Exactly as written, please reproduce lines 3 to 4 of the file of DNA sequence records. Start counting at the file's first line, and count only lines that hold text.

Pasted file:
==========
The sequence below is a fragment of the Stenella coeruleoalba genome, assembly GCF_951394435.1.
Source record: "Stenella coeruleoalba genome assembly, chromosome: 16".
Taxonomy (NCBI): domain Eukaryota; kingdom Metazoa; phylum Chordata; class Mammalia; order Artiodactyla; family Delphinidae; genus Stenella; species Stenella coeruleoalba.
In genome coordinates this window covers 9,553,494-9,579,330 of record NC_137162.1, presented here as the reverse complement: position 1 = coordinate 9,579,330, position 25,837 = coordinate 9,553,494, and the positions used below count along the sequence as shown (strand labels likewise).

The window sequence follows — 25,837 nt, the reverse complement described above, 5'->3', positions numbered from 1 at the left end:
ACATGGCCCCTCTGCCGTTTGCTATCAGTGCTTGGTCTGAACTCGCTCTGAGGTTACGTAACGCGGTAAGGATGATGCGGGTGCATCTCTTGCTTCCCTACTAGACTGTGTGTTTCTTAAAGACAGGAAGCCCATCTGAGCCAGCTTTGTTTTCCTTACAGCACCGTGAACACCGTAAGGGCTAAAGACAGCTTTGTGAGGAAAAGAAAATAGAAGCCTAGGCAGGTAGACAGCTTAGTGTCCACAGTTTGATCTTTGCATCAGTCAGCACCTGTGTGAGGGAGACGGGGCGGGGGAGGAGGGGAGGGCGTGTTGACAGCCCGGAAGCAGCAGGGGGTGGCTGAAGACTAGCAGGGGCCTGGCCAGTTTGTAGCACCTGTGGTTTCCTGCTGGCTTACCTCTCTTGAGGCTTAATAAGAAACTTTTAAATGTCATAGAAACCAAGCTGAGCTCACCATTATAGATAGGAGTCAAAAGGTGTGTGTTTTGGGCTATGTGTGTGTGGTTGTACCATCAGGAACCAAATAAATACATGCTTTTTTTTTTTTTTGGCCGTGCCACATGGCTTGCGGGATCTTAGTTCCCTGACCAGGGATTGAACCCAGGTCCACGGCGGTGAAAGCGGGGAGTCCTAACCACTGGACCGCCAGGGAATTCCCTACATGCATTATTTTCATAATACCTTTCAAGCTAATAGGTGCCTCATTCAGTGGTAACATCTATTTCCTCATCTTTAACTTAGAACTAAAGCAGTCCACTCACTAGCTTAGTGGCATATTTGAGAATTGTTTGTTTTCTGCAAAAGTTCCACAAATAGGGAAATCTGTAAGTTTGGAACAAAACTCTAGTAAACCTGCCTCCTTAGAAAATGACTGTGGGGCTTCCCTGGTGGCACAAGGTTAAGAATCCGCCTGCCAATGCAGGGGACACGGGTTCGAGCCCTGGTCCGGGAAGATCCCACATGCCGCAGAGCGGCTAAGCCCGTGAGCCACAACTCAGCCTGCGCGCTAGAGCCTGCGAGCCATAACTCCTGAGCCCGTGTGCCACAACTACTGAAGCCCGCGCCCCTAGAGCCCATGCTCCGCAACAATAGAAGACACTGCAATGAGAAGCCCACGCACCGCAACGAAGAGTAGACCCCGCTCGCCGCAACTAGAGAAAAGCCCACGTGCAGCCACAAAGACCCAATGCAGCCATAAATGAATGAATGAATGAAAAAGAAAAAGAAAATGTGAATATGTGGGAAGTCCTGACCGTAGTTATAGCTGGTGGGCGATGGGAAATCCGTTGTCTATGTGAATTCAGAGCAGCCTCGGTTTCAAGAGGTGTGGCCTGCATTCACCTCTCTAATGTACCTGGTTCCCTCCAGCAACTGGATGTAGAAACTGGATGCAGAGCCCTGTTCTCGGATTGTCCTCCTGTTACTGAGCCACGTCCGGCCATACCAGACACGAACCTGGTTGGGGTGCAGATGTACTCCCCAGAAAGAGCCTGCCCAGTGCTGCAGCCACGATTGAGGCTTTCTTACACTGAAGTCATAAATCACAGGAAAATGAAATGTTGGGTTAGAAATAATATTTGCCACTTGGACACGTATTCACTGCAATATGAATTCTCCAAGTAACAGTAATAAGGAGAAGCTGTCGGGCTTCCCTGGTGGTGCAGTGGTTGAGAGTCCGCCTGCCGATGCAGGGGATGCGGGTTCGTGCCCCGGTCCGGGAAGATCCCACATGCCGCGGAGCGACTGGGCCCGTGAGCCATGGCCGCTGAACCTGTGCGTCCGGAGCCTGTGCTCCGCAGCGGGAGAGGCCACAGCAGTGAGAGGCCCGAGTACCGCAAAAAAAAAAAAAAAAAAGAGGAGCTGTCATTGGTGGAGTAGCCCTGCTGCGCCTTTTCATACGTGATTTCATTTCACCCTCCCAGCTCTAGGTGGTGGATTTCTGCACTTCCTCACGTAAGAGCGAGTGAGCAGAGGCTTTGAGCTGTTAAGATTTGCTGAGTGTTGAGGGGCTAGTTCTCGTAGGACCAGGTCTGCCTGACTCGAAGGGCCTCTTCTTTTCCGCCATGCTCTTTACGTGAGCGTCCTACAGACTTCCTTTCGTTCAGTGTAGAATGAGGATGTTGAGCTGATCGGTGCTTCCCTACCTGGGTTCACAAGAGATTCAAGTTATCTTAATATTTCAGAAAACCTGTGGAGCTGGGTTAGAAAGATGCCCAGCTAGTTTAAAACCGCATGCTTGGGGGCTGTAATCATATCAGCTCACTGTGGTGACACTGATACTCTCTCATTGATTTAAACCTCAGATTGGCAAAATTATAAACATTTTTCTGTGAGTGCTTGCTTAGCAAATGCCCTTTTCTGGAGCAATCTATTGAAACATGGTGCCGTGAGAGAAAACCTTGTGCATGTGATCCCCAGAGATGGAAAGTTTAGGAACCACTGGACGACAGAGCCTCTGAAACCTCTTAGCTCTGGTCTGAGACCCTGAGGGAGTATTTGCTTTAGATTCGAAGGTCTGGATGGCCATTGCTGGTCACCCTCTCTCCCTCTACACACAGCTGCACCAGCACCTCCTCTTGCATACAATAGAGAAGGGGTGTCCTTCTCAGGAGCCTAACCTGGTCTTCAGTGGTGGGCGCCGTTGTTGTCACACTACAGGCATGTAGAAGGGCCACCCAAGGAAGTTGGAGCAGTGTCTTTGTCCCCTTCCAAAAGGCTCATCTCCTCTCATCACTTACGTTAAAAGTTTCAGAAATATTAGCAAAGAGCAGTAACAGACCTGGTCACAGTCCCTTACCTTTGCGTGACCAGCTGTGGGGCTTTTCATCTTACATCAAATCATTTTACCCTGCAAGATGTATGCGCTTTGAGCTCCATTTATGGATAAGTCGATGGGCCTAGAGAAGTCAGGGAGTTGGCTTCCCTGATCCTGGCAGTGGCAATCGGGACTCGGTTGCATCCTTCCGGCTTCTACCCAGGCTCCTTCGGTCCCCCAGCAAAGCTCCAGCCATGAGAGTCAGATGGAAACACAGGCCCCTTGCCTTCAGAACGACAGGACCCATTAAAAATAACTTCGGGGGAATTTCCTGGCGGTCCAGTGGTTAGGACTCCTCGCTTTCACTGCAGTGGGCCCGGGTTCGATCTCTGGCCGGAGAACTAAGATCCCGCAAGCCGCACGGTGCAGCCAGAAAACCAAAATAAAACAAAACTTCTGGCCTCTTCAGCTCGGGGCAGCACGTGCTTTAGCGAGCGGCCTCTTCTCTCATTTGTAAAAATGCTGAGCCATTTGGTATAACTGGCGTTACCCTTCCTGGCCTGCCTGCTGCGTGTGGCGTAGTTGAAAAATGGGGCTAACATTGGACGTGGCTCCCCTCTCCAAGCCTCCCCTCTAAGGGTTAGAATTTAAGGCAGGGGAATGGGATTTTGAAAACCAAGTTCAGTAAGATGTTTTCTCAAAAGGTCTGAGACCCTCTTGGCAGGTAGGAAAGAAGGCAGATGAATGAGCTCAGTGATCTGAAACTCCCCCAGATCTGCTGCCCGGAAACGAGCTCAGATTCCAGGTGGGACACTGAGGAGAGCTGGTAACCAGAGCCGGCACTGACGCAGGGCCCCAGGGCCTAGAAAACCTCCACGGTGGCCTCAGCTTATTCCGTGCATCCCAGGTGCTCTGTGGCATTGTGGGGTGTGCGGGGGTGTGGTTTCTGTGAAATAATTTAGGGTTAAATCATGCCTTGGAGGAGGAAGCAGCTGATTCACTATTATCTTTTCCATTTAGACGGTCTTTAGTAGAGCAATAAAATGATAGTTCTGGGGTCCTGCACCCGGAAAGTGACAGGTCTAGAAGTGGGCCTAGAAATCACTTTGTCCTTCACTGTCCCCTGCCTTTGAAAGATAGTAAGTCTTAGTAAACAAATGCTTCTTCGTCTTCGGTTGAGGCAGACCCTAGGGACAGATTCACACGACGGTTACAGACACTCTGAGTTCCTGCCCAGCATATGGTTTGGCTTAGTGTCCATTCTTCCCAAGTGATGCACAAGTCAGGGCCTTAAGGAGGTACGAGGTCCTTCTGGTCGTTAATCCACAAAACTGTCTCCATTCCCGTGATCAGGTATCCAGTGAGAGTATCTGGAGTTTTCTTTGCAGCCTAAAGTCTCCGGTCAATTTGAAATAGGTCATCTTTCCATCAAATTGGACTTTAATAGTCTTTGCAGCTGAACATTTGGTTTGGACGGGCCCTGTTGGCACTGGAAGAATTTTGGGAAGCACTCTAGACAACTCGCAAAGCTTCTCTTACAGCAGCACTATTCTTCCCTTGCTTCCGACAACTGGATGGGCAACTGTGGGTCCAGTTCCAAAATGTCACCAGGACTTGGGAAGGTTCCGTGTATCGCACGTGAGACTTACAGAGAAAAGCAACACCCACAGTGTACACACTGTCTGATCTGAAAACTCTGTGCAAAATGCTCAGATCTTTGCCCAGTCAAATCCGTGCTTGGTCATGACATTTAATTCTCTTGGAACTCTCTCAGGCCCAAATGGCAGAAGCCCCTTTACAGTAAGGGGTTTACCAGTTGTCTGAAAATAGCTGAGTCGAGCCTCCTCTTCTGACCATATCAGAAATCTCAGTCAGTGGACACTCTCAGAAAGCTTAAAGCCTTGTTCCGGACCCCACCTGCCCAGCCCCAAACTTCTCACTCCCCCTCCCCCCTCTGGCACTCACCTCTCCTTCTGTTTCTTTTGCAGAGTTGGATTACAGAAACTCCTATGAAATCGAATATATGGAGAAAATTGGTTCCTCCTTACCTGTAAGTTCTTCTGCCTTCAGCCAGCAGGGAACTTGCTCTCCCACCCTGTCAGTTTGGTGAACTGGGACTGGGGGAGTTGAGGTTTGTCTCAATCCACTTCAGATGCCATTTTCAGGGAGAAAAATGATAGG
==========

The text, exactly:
Taxonomy (NCBI): domain Eukaryota; kingdom Metazoa; phylum Chordata; class Mammalia; order Artiodactyla; family Delphinidae; genus Stenella; species Stenella coeruleoalba.
In genome coordinates this window covers 9,553,494-9,579,330 of record NC_137162.1, presented here as the reverse complement: position 1 = coordinate 9,579,330, position 25,837 = coordinate 9,553,494, and the positions used below count along the sequence as shown (strand labels likewise).